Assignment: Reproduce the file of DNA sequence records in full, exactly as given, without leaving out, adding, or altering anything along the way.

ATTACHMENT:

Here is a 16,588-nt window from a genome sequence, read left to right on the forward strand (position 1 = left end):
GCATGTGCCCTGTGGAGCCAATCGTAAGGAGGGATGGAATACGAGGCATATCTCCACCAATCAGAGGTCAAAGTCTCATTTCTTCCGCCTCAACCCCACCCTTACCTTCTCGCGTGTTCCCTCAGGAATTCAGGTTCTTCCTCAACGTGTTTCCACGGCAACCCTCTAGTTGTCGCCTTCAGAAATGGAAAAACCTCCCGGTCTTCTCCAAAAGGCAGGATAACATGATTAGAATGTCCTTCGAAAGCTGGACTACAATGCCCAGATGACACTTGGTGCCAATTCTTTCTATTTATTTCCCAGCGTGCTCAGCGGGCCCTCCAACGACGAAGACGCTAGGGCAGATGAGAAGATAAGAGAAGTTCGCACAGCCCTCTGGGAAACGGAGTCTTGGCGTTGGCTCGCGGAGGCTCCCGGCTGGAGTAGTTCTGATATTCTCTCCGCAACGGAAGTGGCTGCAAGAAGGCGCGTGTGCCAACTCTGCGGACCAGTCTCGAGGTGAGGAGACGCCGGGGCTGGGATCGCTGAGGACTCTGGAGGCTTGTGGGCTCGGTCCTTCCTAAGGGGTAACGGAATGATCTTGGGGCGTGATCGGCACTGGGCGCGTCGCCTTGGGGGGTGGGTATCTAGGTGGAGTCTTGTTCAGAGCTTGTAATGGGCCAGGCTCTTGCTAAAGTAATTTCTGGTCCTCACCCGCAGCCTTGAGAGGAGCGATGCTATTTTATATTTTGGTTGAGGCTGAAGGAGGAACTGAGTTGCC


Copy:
Here is a 16,588-nt window from a genome sequence, read left to right on the forward strand (position 1 = left end):
GCATGTGCCCTGTGGAGCCAATCGTAAGGAGGGATGGAATACGAGGCATATCTCCACCAATCAGAGGTCAAAGTCTCATTTCTTCCGCCTCAACCCCACCCTTACCTTCTCGCGTGTTCCCTCAGGAATTCAGGTTCTTCCTCAACGTGTTTCCACGGCAACCCTCTAGTTGTCGCCTTCAGAAATGGAAAAACCTCCCGGTCTTCTCCAAAAGGCAGGATAACATGATTAGAATGTCCTTCGAAAGCTGGACTACAATGCCCAGATGACACTTGGTGCCAATTCTTTCTATTTATTTCCCAGCGTGCTCAGCGGGCCCTCCAACGACGAAGACGCTAGGGCAGATGAGAAGATAAGAGAAGTTCGCACAGCCCTCTGGGAAACGGAGTCTTGGCGTTGGCTCGCGGAGGCTCCCGGCTGGAGTAGTTCTGATATTCTCTCCGCAACGGAAGTGGCTGCAAGAAGGCGCGTGTGCCAACTCTGCGGACCAGTCTCGAGGTGAGGAGACGCCGGGGCTGGGATCGCTGAGGACTCTGGAGGCTTGTGGGCTCGGTCCTTCCTAAGGGGTAACGGAATGATCTTGGGGCGTGATCGGCACTGGGCGCGTCGCCTTGGGGGGTGGGTATCTAGGTGGAGTCTTGTTCAGAGCTTGTAATGGGCCAGGCTCTTGCTAAAGTAATTTCTGGTCCTCACCCGCAGCCTTGAGAGGAGCGATGCTATTTTATATTTTGGTTGAGGCTGAAGGAGGAACTGAGTTGCC